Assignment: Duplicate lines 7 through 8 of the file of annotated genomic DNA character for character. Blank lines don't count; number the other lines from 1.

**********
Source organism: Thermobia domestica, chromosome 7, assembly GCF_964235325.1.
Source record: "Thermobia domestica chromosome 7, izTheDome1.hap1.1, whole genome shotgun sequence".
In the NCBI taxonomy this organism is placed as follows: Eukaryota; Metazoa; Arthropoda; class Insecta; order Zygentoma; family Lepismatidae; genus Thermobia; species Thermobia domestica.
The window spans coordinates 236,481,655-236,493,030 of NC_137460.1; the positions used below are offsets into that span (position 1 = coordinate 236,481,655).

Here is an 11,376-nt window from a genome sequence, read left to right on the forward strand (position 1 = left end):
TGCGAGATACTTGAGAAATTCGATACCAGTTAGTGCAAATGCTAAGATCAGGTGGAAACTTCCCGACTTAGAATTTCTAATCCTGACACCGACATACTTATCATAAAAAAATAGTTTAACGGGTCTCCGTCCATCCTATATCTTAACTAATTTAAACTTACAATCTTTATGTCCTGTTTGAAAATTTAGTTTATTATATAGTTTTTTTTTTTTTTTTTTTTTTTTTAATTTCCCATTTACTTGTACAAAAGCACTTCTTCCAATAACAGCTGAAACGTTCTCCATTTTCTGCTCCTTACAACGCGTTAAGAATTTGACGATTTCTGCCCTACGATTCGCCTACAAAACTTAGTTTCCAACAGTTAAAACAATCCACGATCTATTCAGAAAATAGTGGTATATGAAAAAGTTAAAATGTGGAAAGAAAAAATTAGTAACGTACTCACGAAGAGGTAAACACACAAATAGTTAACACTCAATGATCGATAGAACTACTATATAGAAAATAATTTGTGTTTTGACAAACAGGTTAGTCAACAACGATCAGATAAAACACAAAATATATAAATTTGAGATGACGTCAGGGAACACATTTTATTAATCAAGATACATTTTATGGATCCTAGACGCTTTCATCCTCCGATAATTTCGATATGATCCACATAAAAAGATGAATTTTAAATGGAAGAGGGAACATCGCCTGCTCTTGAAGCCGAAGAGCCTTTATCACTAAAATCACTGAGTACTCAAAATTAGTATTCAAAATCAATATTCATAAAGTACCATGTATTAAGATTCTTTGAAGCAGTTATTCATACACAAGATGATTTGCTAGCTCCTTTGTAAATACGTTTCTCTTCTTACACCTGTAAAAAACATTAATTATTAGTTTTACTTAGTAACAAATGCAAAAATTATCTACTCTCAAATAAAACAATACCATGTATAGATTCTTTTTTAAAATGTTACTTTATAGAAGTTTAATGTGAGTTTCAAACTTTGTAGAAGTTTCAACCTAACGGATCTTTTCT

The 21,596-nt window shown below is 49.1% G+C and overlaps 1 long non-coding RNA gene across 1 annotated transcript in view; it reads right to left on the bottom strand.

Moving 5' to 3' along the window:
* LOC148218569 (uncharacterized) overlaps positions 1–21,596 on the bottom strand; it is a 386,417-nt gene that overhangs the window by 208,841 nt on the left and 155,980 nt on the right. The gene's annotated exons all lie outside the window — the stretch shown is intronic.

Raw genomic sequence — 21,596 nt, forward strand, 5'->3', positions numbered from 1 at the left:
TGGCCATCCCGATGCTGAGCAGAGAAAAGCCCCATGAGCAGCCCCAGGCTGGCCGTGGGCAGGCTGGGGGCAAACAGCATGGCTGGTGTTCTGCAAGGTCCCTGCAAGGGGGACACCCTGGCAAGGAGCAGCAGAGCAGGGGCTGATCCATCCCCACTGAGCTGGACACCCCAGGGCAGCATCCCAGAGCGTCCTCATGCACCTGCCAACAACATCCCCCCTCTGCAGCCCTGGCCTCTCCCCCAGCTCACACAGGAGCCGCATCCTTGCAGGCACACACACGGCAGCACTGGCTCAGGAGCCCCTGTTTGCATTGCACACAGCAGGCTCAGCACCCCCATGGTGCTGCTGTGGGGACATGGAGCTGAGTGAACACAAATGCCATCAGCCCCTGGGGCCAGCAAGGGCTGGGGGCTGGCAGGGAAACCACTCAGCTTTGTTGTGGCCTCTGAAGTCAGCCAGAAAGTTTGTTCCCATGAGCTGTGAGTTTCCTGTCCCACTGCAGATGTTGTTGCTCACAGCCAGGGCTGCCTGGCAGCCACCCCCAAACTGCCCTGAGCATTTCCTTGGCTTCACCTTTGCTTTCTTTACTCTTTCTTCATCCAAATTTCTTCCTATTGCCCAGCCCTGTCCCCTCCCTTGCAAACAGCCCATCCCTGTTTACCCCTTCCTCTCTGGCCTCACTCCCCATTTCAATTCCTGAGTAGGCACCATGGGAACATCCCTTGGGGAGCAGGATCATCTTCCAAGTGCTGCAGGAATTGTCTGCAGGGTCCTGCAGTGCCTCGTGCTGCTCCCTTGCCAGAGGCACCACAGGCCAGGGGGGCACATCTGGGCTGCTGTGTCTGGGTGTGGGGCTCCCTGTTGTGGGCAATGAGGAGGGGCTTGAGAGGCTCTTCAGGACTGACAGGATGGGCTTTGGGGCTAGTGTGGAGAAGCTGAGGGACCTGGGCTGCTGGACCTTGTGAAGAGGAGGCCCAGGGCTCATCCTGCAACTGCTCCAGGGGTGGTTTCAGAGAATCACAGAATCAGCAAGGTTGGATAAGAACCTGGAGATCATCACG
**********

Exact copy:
The 21,596-nt window shown below is 49.1% G+C and overlaps 1 long non-coding RNA gene across 1 annotated transcript in view; it reads right to left on the bottom strand.

Moving 5' to 3' along the window: